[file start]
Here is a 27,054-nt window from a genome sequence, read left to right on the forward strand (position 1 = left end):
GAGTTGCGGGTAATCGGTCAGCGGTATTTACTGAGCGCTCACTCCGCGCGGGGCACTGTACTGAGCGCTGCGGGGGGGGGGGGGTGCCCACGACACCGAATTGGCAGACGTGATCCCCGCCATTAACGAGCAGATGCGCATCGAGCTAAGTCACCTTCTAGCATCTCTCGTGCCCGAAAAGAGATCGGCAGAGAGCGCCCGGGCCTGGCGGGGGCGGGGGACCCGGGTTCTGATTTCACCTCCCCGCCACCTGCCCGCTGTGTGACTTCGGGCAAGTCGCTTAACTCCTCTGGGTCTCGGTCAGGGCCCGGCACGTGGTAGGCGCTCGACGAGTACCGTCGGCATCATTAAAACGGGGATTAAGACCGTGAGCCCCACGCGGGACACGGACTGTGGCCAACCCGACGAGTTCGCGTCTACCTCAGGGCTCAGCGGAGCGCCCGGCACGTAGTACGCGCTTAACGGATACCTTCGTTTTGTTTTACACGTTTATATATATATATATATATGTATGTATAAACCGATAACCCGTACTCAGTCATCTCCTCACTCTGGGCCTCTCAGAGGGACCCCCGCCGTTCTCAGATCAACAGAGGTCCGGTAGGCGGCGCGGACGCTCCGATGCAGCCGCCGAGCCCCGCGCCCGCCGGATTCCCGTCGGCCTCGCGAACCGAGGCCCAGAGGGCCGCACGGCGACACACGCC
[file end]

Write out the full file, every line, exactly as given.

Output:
Here is a 27,054-nt window from a genome sequence, read left to right on the forward strand (position 1 = left end):
GAGTTGCGGGTAATCGGTCAGCGGTATTTACTGAGCGCTCACTCCGCGCGGGGCACTGTACTGAGCGCTGCGGGGGGGGGGGGGTGCCCACGACACCGAATTGGCAGACGTGATCCCCGCCATTAACGAGCAGATGCGCATCGAGCTAAGTCACCTTCTAGCATCTCTCGTGCCCGAAAAGAGATCGGCAGAGAGCGCCCGGGCCTGGCGGGGGCGGGGGACCCGGGTTCTGATTTCACCTCCCCGCCACCTGCCCGCTGTGTGACTTCGGGCAAGTCGCTTAACTCCTCTGGGTCTCGGTCAGGGCCCGGCACGTGGTAGGCGCTCGACGAGTACCGTCGGCATCATTAAAACGGGGATTAAGACCGTGAGCCCCACGCGGGACACGGACTGTGGCCAACCCGACGAGTTCGCGTCTACCTCAGGGCTCAGCGGAGCGCCCGGCACGTAGTACGCGCTTAACGGATACCTTCGTTTTGTTTTACACGTTTATATATATATATATATATGTATGTATAAACCGATAACCCGTACTCAGTCATCTCCTCACTCTGGGCCTCTCAGAGGGACCCCCGCCGTTCTCAGATCAACAGAGGTCCGGTAGGCGGCGCGGACGCTCCGATGCAGCCGCCGAGCCCCGCGCCCGCCGGATTCCCGTCGGCCTCGCGAACCGAGGCCCAGAGGGCCGCACGGCGACACACGCC